The UP operating system versions are for single-core machines. If used on a multi-core machine, a UP operating system version will recognize and use only one of the cores. The SMP versions, while required in order to fully utilize multi-core machines, can also be used on single-core machines. Due to their extra synchronization code, however, SMP operating system versions used on single-core machines are slightly slower than UP operating system versions used on the same machines.
NOTE When changing an existing virtual machine running Windows from multi-core to single-core the HAL usually remains SMP. For best performance, the HAL should be manually changed back to UP.
That is pretty clear as well. If you are looking to reduce the number of vCPUs being utilized in your environment don’t expect a reboot to be all that is required to have the VM running in uniprocessor mode.
Forcing Windows 2008⁄2008 R2/7 to redetect and use an appropriate HAL for the number of vCPUs it has been allocated or has been changed is a pretty simple affair:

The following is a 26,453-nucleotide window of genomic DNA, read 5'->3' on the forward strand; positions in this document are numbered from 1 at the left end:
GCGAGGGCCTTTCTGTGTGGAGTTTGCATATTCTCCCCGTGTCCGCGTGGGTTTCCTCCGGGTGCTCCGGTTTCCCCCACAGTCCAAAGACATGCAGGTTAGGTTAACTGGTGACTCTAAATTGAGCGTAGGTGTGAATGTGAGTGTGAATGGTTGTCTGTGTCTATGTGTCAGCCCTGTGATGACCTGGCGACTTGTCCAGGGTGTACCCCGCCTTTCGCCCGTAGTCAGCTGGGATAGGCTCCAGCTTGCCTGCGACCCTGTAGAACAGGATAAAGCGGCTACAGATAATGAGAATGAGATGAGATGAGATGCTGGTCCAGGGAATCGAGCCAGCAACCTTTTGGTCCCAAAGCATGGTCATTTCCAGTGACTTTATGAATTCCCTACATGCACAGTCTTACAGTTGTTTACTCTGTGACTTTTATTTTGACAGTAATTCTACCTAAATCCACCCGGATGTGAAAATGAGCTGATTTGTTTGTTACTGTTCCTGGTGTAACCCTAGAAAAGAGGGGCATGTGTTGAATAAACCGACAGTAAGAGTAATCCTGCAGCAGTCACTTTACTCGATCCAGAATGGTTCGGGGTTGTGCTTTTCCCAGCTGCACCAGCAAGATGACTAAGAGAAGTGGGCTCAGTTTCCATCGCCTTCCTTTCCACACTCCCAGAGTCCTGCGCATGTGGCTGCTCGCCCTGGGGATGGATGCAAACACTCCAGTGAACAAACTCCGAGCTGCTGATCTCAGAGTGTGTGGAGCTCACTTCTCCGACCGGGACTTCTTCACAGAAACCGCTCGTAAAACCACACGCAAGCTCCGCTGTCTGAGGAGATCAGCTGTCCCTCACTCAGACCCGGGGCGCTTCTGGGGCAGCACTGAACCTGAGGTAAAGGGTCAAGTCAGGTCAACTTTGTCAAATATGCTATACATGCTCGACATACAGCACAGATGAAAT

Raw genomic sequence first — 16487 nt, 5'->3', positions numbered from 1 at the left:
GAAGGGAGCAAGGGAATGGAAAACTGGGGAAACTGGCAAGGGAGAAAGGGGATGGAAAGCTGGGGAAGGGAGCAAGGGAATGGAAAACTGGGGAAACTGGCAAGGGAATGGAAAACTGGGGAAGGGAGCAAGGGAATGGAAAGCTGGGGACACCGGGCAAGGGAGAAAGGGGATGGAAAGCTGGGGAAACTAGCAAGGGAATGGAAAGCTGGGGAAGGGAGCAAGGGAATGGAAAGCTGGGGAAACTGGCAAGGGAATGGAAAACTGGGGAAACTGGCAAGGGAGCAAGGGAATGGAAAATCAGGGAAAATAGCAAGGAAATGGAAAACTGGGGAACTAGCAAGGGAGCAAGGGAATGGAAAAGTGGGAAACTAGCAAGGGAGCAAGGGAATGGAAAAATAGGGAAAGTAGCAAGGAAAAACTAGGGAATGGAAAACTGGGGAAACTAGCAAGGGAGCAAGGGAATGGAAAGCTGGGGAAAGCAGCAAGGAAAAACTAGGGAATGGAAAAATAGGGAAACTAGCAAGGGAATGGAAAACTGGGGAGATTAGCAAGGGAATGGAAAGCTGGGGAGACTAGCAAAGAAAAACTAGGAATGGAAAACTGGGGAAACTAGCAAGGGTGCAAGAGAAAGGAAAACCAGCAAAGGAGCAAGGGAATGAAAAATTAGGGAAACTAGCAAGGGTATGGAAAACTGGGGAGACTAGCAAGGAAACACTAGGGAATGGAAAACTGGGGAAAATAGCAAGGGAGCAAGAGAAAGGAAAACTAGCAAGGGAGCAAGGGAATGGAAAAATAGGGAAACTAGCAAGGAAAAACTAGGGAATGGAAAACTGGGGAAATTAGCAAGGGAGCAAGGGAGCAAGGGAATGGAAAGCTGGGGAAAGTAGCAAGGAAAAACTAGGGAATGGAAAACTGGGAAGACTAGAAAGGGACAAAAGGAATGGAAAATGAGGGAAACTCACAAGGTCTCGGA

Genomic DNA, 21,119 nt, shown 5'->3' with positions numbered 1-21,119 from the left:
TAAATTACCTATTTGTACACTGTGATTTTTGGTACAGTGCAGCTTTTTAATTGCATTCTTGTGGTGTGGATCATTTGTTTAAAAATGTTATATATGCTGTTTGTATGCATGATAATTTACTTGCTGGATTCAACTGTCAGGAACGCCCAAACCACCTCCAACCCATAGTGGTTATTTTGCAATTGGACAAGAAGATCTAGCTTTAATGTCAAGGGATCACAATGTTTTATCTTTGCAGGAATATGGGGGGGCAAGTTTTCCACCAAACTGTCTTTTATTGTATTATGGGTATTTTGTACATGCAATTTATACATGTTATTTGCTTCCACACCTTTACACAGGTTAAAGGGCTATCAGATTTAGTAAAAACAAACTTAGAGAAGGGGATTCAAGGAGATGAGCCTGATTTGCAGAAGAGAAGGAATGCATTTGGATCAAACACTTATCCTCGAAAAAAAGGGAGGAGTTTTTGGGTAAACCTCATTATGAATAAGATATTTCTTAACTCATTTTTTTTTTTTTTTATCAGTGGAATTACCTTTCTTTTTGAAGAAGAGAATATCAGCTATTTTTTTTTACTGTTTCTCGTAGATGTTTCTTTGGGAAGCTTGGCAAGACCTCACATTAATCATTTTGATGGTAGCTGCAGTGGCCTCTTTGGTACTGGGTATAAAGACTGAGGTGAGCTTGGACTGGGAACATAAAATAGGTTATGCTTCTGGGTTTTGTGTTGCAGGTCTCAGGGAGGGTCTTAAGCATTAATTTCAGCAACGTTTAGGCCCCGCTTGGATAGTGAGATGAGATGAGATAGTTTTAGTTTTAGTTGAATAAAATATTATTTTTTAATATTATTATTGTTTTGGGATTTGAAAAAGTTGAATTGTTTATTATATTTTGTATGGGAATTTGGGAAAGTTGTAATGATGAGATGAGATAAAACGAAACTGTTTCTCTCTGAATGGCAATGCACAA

Execute MSConfig, and then go to tab Boot -> Advanced Options…, check option “Number of Processors”, change the number to # of vCPUs being utilized.
Or using command line:
bcdedit /set detecthal yes
For Windows 2000 you can accomplish the same goals in device manager:
How to downgrade the HAL:
- Right-Click My Computer
- Properties > Hardware Tab > Device Manager
- Expand +Computer
- Right-Click ACPI Multiprocessor
- Choose Update Driver
From here Windows Dialogs vary – but whatever your version – you need to use
- Install from a list or specific location (advanced)
- Don’t search. I will choose a driver to install
For Windows 2003 you can use the devcon tool if you have issues doing so via device manager.
So what is “best practice” when deploying a new VM in your environment? The “less is more” mantra is generally still true. The caveats are that you have to be intelligent when selecting the number of vCPUs to deploy for a server. So the default template should always be a single vCPU. Even for smaller environments (as you never know how large they might end up getting!).
But if you are going to be installing multiprocessor aware applications like SQL server, and you know it is going to see some use, then go ahead and give it 2 or more vCPUs. After all, you will know your applications and environment needs and requirements far more than any best practices will dictate. But don’t over-provision just to over-provision. That will reduce the number of VMs you can put on a single host in the long run. In turn, that makes your virtualization infrastructure investment far less cost effective. And this negates one of the strongest selling factors of this wonderful technology, reducing cost.